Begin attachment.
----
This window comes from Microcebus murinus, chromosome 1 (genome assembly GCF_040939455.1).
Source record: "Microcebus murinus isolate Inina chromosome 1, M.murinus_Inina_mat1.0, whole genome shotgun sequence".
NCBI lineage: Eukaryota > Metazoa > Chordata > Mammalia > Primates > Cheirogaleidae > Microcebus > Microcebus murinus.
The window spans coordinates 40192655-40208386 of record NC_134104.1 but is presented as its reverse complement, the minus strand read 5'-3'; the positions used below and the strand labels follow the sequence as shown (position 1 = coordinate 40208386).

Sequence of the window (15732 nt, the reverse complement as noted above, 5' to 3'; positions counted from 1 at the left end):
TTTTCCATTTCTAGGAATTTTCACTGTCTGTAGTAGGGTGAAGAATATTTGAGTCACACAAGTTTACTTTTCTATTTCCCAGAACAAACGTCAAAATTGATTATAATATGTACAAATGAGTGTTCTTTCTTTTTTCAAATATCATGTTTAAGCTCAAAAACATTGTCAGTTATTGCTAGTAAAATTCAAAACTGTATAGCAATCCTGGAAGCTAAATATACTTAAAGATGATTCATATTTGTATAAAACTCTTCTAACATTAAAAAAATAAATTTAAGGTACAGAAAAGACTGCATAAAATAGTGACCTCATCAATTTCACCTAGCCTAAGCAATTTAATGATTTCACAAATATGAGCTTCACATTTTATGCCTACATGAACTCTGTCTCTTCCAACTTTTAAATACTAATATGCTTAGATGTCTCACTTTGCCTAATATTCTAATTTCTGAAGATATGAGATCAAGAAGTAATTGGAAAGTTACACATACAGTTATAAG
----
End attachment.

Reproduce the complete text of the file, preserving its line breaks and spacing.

This window comes from Microcebus murinus, chromosome 1 (genome assembly GCF_040939455.1).
Source record: "Microcebus murinus isolate Inina chromosome 1, M.murinus_Inina_mat1.0, whole genome shotgun sequence".
NCBI lineage: Eukaryota > Metazoa > Chordata > Mammalia > Primates > Cheirogaleidae > Microcebus > Microcebus murinus.
The window spans coordinates 40192655-40208386 of record NC_134104.1 but is presented as its reverse complement, the minus strand read 5'-3'; the positions used below and the strand labels follow the sequence as shown (position 1 = coordinate 40208386).

Sequence of the window (15732 nt, the reverse complement as noted above, 5' to 3'; positions counted from 1 at the left end):
TTTTCCATTTCTAGGAATTTTCACTGTCTGTAGTAGGGTGAAGAATATTTGAGTCACACAAGTTTACTTTTCTATTTCCCAGAACAAACGTCAAAATTGATTATAATATGTACAAATGAGTGTTCTTTCTTTTTTCAAATATCATGTTTAAGCTCAAAAACATTGTCAGTTATTGCTAGTAAAATTCAAAACTGTATAGCAATCCTGGAAGCTAAATATACTTAAAGATGATTCATATTTGTATAAAACTCTTCTAACATTAAAAAAATAAATTTAAGGTACAGAAAAGACTGCATAAAATAGTGACCTCATCAATTTCACCTAGCCTAAGCAATTTAATGATTTCACAAATATGAGCTTCACATTTTATGCCTACATGAACTCTGTCTCTTCCAACTTTTAAATACTAATATGCTTAGATGTCTCACTTTGCCTAATATTCTAATTTCTGAAGATATGAGATCAAGAAGTAATTGGAAAGTTACACATACAGTTATAAG